Which (cultural) difference has surprised you in the US the most?


“The openness and the general joyfulness in conversations that could experienced at every turn.”
Eric Schmieder


"The friendly nature of the people. Everybody offers their help, even if you do not explicitly ask for it. People come right up to you. You always get a friendly "hello , how are you ?”. This surprised me very positively."
Madlen Leuffert


“The diet in particular was the biggest difference I have perceived. Food consumed from day to day is very rich in calories. There are more fast-food-restaurants here then back at home.“
Anja Huth




With the context of cultural differences, it was inevitable that sometthing worth reminding would happen every day. Now the schedule was packed too. We traveled around the state, motivated to participate in every event and meeting we could get; true to the motto: "We can rest back in Germany". With all the variety of experiences each member of the group has his own "highlight of the trip." Some favorites that stand out from the crowd are the trip to the island group of the "Outer Banks" and the almost family-like grill afternoon with Prof. Herzogs acquaintances. To give us forgetful students the opportunity to capture all those precious moments for eternity, we got some diligent photographers who took enough pictures. We can proudly brag about having a nice group picture for every day we spent in America, of which the most were published in this blog.



What was the best experience on this trip? What will be remembered even after 10 years?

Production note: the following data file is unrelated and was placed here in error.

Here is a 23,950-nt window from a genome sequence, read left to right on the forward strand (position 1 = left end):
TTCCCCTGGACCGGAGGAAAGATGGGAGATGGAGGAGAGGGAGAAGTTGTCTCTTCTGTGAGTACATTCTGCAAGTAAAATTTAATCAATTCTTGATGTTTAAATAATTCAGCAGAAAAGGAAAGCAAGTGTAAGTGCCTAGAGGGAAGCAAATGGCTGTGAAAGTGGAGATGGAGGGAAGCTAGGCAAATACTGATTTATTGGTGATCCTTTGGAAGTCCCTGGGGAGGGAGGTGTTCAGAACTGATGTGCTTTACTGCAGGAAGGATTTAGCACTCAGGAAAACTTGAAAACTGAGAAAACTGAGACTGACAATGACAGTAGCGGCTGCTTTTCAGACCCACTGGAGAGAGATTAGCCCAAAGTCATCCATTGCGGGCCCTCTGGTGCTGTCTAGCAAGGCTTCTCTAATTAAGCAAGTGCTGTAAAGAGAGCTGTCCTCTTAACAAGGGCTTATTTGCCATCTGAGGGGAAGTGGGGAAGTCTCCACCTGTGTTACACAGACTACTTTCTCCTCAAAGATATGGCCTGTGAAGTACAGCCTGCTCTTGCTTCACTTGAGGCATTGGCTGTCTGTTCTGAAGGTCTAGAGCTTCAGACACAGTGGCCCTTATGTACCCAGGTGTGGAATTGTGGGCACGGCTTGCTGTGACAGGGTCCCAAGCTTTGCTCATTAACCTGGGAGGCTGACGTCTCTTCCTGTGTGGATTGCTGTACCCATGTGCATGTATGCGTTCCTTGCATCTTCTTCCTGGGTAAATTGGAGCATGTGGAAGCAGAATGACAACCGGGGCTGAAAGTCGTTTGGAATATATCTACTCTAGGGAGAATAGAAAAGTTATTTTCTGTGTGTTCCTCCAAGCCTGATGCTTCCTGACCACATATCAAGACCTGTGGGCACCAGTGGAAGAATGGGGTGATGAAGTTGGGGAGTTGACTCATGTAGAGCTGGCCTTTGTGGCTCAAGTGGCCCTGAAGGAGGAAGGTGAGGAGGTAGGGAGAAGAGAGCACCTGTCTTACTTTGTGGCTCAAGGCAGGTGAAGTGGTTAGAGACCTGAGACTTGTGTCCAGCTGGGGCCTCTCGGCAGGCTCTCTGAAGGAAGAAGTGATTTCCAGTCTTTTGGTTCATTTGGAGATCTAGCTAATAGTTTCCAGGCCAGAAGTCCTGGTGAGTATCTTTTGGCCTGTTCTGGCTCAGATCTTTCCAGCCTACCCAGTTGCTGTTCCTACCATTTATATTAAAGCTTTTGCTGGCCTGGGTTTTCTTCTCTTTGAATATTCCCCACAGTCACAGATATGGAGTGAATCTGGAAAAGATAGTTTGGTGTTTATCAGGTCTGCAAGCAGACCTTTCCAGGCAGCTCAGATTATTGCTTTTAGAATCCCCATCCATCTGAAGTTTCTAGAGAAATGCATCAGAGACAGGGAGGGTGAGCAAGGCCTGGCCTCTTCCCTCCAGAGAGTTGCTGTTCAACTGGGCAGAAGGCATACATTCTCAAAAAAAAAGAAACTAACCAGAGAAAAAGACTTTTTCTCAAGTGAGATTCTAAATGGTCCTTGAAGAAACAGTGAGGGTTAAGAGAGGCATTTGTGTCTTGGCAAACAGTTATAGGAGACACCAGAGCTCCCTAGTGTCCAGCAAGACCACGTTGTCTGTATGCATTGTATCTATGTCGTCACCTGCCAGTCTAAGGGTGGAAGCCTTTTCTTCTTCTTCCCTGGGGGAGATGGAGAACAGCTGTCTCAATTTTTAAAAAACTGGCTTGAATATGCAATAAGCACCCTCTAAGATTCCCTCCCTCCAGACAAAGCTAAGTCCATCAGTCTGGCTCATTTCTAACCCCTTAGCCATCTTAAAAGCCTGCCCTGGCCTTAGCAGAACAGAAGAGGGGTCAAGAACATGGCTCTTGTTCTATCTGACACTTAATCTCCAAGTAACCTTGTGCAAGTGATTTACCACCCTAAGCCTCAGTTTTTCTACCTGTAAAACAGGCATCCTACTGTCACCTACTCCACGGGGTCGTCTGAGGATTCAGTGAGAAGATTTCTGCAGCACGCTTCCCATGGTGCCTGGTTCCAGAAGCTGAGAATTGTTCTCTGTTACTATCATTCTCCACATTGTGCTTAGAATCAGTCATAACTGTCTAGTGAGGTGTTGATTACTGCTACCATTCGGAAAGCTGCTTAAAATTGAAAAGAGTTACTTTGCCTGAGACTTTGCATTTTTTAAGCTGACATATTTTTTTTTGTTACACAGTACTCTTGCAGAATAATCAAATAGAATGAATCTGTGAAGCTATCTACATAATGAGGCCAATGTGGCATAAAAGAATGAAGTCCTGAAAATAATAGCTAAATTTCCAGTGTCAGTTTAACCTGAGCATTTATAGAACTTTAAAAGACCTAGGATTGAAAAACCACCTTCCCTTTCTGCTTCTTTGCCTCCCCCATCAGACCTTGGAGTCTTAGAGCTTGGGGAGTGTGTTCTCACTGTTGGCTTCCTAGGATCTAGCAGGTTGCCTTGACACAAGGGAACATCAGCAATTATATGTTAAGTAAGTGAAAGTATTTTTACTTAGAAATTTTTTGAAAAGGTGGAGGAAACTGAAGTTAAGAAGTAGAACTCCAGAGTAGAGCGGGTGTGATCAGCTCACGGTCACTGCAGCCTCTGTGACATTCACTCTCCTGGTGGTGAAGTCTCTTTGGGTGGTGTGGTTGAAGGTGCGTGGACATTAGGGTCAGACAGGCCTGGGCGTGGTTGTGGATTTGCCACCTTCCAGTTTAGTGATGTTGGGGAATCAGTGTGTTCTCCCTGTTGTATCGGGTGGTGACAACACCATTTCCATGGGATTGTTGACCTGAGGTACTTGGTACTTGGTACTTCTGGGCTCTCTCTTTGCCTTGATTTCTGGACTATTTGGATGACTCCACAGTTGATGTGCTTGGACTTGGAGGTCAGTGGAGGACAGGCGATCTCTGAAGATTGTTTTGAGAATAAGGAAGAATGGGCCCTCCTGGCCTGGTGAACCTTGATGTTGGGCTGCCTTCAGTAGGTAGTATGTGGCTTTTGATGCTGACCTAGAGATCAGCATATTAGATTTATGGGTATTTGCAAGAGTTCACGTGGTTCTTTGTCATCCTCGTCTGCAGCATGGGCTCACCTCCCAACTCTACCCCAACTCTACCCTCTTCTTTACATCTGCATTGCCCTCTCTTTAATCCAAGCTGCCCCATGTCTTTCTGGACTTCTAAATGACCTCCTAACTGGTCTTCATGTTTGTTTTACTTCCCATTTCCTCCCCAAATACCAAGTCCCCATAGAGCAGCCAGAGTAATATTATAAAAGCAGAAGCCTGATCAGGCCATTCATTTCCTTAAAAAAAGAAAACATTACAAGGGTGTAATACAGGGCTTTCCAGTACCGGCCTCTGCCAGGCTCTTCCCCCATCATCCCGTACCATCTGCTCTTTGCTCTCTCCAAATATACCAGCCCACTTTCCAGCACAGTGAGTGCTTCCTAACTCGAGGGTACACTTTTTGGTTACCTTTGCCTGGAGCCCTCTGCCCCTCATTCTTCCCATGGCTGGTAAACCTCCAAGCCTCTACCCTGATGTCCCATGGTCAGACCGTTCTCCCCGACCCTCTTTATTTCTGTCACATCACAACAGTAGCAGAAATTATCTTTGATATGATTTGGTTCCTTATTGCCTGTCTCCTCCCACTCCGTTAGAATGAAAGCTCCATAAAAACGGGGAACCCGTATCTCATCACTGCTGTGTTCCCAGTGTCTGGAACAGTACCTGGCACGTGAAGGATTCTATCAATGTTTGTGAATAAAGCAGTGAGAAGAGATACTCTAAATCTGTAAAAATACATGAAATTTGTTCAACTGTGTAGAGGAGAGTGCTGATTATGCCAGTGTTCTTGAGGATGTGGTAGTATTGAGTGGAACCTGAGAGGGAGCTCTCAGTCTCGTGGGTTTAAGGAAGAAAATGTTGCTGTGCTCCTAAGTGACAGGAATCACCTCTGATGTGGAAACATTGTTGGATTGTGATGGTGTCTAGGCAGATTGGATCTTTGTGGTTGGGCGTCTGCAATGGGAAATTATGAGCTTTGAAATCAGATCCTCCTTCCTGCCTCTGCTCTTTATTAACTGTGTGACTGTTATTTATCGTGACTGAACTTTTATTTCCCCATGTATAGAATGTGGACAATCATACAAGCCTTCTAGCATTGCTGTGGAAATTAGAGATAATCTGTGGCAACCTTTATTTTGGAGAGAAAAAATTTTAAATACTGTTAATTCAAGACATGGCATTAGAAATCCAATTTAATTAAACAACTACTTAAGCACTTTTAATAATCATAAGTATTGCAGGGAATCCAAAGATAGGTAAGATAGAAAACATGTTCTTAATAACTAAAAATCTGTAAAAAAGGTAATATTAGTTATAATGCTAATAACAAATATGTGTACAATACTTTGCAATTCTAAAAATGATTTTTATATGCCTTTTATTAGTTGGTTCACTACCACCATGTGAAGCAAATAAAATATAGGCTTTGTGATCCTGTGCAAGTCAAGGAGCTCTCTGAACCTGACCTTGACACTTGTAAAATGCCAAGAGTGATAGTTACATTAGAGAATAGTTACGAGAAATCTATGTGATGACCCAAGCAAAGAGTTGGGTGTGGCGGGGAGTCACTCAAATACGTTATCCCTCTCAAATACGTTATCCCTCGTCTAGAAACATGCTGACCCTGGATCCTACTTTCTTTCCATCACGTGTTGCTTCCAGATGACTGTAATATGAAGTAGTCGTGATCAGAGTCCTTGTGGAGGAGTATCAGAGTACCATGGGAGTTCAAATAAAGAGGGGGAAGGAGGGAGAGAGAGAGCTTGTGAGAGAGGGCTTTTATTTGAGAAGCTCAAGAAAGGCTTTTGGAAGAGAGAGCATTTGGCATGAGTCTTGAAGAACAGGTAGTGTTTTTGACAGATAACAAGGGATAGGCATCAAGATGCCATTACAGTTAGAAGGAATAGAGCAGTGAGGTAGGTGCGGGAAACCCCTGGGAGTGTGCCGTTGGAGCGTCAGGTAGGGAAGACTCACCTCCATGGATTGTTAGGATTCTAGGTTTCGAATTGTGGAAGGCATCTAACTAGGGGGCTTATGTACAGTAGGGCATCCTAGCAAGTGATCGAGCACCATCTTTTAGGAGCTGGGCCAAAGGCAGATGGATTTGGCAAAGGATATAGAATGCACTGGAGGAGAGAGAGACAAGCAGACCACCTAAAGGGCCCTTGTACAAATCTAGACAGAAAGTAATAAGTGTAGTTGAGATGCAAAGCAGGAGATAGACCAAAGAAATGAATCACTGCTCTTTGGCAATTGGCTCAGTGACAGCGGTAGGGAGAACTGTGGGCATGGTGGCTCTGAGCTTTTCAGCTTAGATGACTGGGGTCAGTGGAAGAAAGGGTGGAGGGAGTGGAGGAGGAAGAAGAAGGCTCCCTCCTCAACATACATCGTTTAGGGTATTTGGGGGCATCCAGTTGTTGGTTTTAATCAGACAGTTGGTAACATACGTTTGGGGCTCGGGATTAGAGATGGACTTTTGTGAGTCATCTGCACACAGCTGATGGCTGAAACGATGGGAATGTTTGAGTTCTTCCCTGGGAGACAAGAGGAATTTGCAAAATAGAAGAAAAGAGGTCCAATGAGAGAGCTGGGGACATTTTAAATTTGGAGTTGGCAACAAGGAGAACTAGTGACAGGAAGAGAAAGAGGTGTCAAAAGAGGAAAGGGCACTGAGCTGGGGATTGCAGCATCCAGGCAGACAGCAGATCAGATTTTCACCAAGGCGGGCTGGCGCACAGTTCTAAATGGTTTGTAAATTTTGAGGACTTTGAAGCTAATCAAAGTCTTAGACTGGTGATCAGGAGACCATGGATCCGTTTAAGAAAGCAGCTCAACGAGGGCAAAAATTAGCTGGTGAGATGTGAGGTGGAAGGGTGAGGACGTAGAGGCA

"The best experience of the trip was to be invited by the friends of Mr. Herzog. We could really see how Americans live and these to welcomed us like they knew us for years."
Julia Einmal


"There were several great experiences during our journey, mainly due to our awesome travel group. However, since that was not the question: The fourth day was the most beautiful. Cape Charles, Shanty seafood and the personal guidetour at the ODU are a few reasons why."
Fabian Binde


"Difficult to say, because there was not THE experience for me. It was my first time in the United States, turning the entire trip to ONE experience."
Mike Kaulertz



Unlike most tourists, we got the rare and unique opportunity to look behind the "tourist veil". That means: Our host, the Old Dominion University in Norfolk, allowed us an insight into the typical life of an American student. Guided tours on the campus and the possibility to participate in seminars and lectures.


As a student at Stendal University I naturally have little experience with large campuses, but it must be said, how disproportionately large and lively this universities seems to be. I started to be a little jealous at the sight of the extensive range of organized leisure activities, unique and interesting course names or the food options. To be a student here seems more than just "professional" or "training". It is a mental state, giving the associated a sense of social prestige. In some aspects, a quite enviable concept. But of course not in all.



What experience would you like to transmit in your German studies? Which not?


"Music at the College every week and a symbol / mascot with which one can identify. I would not transmit so much superfluous pomp like at the Noble – Uni."
Tara Buchmann


"I really liked the technical equipment. For example, I would like to have a the broker – room just like theirs in our university. I do not know if I would struggle at such a huge university. Size is not always an advantage and the delivered content here does not seem to differ much from our classes."
Tobias Neuling


“The combination of high academic quality, free spirit and communication is something we will have a hard time copying here in Germany. But at least adding some of that spirit here would be nice. And I also would like to have a more funded and better equipped university where the appreciation for research and teaching achievements is recognized and the work would be less interrupted by the trouble and expense caused by bureaucracy.